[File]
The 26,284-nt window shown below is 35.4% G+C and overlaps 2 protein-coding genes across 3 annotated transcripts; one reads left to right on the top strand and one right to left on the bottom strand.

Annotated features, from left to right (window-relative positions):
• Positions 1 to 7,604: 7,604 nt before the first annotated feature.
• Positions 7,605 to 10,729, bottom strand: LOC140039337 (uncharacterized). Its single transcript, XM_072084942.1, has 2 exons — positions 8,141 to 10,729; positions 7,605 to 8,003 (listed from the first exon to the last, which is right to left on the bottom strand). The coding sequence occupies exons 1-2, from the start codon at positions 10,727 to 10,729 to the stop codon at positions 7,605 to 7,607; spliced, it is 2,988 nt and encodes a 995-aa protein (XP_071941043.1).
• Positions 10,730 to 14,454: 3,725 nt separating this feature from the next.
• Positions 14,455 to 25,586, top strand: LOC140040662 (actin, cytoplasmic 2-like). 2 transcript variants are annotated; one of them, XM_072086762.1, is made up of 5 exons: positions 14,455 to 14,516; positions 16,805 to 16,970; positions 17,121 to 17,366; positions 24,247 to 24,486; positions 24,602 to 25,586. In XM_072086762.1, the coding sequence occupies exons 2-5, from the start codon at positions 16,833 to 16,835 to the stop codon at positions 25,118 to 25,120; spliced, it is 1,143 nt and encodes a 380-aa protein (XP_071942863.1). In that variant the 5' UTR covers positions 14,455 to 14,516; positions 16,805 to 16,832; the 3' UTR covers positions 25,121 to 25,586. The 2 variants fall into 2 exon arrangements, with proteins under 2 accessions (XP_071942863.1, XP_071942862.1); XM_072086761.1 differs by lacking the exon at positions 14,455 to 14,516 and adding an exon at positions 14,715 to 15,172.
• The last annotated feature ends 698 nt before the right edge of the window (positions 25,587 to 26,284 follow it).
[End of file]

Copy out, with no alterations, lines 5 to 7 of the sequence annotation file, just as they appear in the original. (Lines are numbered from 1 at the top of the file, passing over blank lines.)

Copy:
• Positions 10,730 to 14,454: 3,725 nt separating this feature from the next.
• Positions 14,455 to 25,586, top strand: LOC140040662 (actin, cytoplasmic 2-like). 2 transcript variants are annotated; one of them, XM_072086762.1, is made up of 5 exons: positions 14,455 to 14,516; positions 16,805 to 16,970; positions 17,121 to 17,366; positions 24,247 to 24,486; positions 24,602 to 25,586. In XM_072086762.1, the coding sequence occupies exons 2-5, from the start codon at positions 16,833 to 16,835 to the stop codon at positions 25,118 to 25,120; spliced, it is 1,143 nt and encodes a 380-aa protein (XP_071942863.1). In that variant the 5' UTR covers positions 14,455 to 14,516; positions 16,805 to 16,832; the 3' UTR covers positions 25,121 to 25,586. The 2 variants fall into 2 exon arrangements, with proteins under 2 accessions (XP_071942863.1, XP_071942862.1); XM_072086761.1 differs by lacking the exon at positions 14,455 to 14,516 and adding an exon at positions 14,715 to 15,172.
• The last annotated feature ends 698 nt before the right edge of the window (positions 25,587 to 26,284 follow it).